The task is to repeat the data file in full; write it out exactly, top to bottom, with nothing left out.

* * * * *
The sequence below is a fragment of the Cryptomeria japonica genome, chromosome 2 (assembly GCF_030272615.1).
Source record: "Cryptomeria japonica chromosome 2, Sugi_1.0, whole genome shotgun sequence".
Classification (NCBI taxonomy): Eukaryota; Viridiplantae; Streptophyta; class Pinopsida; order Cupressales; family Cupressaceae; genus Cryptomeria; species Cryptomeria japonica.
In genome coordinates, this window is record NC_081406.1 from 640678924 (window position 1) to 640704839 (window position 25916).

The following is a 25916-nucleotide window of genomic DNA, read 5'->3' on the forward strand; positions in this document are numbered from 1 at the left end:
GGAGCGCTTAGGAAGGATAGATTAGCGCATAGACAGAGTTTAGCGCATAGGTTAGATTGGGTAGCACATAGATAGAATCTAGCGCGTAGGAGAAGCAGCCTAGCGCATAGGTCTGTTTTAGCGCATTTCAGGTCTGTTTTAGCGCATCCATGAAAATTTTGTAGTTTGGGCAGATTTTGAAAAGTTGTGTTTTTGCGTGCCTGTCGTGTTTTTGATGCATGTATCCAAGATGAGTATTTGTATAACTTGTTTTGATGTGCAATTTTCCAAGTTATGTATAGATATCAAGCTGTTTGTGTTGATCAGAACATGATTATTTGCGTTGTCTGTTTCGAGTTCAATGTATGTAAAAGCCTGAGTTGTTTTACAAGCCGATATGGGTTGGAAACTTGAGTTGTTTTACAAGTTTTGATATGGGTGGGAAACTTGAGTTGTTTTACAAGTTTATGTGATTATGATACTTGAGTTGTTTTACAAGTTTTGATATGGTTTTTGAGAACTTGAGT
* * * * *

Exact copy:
The sequence below is a fragment of the Cryptomeria japonica genome, chromosome 2 (assembly GCF_030272615.1).
Source record: "Cryptomeria japonica chromosome 2, Sugi_1.0, whole genome shotgun sequence".
Classification (NCBI taxonomy): Eukaryota; Viridiplantae; Streptophyta; class Pinopsida; order Cupressales; family Cupressaceae; genus Cryptomeria; species Cryptomeria japonica.
In genome coordinates, this window is record NC_081406.1 from 640678924 (window position 1) to 640704839 (window position 25916).

The following is a 25916-nucleotide window of genomic DNA, read 5'->3' on the forward strand; positions in this document are numbered from 1 at the left end:
GGAGCGCTTAGGAAGGATAGATTAGCGCATAGACAGAGTTTAGCGCATAGGTTAGATTGGGTAGCACATAGATAGAATCTAGCGCGTAGGAGAAGCAGCCTAGCGCATAGGTCTGTTTTAGCGCATTTCAGGTCTGTTTTAGCGCATCCATGAAAATTTTGTAGTTTGGGCAGATTTTGAAAAGTTGTGTTTTTGCGTGCCTGTCGTGTTTTTGATGCATGTATCCAAGATGAGTATTTGTATAACTTGTTTTGATGTGCAATTTTCCAAGTTATGTATAGATATCAAGCTGTTTGTGTTGATCAGAACATGATTATTTGCGTTGTCTGTTTCGAGTTCAATGTATGTAAAAGCCTGAGTTGTTTTACAAGCCGATATGGGTTGGAAACTTGAGTTGTTTTACAAGTTTTGATATGGGTGGGAAACTTGAGTTGTTTTACAAGTTTATGTGATTATGATACTTGAGTTGTTTTACAAGTTTTGATATGGTTTTTGAGAACTTGAGT